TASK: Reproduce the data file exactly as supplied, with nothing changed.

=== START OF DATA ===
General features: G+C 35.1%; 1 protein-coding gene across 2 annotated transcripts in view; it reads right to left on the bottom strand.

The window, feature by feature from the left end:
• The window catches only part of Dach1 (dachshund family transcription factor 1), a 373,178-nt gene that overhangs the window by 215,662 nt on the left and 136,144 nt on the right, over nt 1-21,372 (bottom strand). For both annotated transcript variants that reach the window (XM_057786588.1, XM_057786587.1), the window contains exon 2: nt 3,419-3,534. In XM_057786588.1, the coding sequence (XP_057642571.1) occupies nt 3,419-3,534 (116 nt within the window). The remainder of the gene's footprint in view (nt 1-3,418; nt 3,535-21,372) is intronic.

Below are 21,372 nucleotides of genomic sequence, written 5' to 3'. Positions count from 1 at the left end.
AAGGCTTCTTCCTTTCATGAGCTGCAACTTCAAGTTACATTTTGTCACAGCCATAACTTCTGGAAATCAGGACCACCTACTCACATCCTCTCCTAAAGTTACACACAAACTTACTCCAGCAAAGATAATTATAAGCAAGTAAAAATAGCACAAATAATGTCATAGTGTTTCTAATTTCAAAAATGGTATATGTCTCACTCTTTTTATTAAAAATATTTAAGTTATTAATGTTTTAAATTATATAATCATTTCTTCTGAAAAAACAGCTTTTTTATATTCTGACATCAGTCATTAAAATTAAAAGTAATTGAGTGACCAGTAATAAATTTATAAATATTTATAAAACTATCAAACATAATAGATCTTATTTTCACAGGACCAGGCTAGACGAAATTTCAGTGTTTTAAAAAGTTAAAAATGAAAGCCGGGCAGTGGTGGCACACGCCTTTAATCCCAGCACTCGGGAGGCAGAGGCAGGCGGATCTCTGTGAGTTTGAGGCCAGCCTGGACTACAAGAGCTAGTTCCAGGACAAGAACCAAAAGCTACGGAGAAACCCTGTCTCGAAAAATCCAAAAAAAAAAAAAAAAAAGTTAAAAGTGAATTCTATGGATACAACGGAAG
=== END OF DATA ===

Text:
General features: G+C 35.1%; 1 protein-coding gene across 2 annotated transcripts in view; it reads right to left on the bottom strand.

The window, feature by feature from the left end:
• The window catches only part of Dach1 (dachshund family transcription factor 1), a 373,178-nt gene that overhangs the window by 215,662 nt on the left and 136,144 nt on the right, over nt 1-21,372 (bottom strand). For both annotated transcript variants that reach the window (XM_057786588.1, XM_057786587.1), the window contains exon 2: nt 3,419-3,534. In XM_057786588.1, the coding sequence (XP_057642571.1) occupies nt 3,419-3,534 (116 nt within the window). The remainder of the gene's footprint in view (nt 1-3,418; nt 3,535-21,372) is intronic.

Below are 21,372 nucleotides of genomic sequence, written 5' to 3'. Positions count from 1 at the left end.
AAGGCTTCTTCCTTTCATGAGCTGCAACTTCAAGTTACATTTTGTCACAGCCATAACTTCTGGAAATCAGGACCACCTACTCACATCCTCTCCTAAAGTTACACACAAACTTACTCCAGCAAAGATAATTATAAGCAAGTAAAAATAGCACAAATAATGTCATAGTGTTTCTAATTTCAAAAATGGTATATGTCTCACTCTTTTTATTAAAAATATTTAAGTTATTAATGTTTTAAATTATATAATCATTTCTTCTGAAAAAACAGCTTTTTTATATTCTGACATCAGTCATTAAAATTAAAAGTAATTGAGTGACCAGTAATAAATTTATAAATATTTATAAAACTATCAAACATAATAGATCTTATTTTCACAGGACCAGGCTAGACGAAATTTCAGTGTTTTAAAAAGTTAAAAATGAAAGCCGGGCAGTGGTGGCACACGCCTTTAATCCCAGCACTCGGGAGGCAGAGGCAGGCGGATCTCTGTGAGTTTGAGGCCAGCCTGGACTACAAGAGCTAGTTCCAGGACAAGAACCAAAAGCTACGGAGAAACCCTGTCTCGAAAAATCCAAAAAAAAAAAAAAAAAAGTTAAAAGTGAATTCTATGGATACAACGGAAG